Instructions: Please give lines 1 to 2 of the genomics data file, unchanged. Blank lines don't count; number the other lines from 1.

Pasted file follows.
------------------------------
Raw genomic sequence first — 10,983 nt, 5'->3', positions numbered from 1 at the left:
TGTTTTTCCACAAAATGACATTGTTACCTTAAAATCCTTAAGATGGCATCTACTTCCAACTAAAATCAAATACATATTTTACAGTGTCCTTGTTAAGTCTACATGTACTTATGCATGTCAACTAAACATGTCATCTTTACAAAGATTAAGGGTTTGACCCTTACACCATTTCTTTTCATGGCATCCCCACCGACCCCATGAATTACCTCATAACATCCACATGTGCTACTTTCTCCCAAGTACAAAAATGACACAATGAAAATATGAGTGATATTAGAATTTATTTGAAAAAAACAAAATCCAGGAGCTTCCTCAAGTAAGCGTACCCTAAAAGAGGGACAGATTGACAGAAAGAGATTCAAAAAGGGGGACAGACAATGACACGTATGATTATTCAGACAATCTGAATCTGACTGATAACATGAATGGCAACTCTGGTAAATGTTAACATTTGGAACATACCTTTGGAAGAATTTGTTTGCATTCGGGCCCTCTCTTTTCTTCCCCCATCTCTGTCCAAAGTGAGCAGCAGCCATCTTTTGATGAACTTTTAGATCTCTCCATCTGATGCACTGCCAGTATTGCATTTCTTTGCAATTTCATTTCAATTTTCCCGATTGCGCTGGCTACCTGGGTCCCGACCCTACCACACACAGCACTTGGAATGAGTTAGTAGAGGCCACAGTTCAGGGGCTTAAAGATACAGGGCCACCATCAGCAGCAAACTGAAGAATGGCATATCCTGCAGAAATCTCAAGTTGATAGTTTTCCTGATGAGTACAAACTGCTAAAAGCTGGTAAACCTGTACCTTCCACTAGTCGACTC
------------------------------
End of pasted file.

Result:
Raw genomic sequence first — 10,983 nt, 5'->3', positions numbered from 1 at the left:
TGTTTTTCCACAAAATGACATTGTTACCTTAAAATCCTTAAGATGGCATCTACTTCCAACTAAAATCAAATACATATTTTACAGTGTCCTTGTTAAGTCTACATGTACTTATGCATGTCAACTAAACATGTCATCTTTACAAAGATTAAGGGTTTGACCCTTACACCATTTCTTTTCATGGCATCCCCACCGACCCCATGAATTACCTCATAACATCCACATGTGCTACTTTCTCCCAAGTACAAAAATGACACAATGAAAATATGAGTGATATTAGAATTTATTTGAAAAAAACAAAATCCAGGAGCTTCCTCAAGTAAGCGTACCCTAAAAGAGGGACAGATTGACAGAAAGAGATTCAAAAAGGGGGACAGACAATGACACGTATGATTATTCAGACAATCTGAATCTGACTGATAACATGAATGGCAACTCTGGTAAATGTTAACATTTGGAACATACCTTTGGAAGAATTTGTTTGCATTCGGGCCCTCTCTTTTCTTCCCCCATCTCTGTCCAAAGTGAGCAGCAGCCATCTTTTGATGAACTTTTAGATCTCTCCATCTGATGCACTGCCAGTATTGCATTTCTTTGCAATTTCATTTCAATTTTCCCGATTGCGCTGGCTACCTGGGTCCCGACCCTACCACACACAGCACTTGGAATGAGTTAGTAGAGGCCACAGTTCAGGGGCTTAAAGATACAGGGCCACCATCAGCAGCAAACTGAAGAATGGCATATCCTGCAGAAATCTCAAGTTGATAGTTTTCCTGATGAGTACAAACTGCTAAAAGCTGGTAAACCTGTACCTTCCACTAGTCGACTC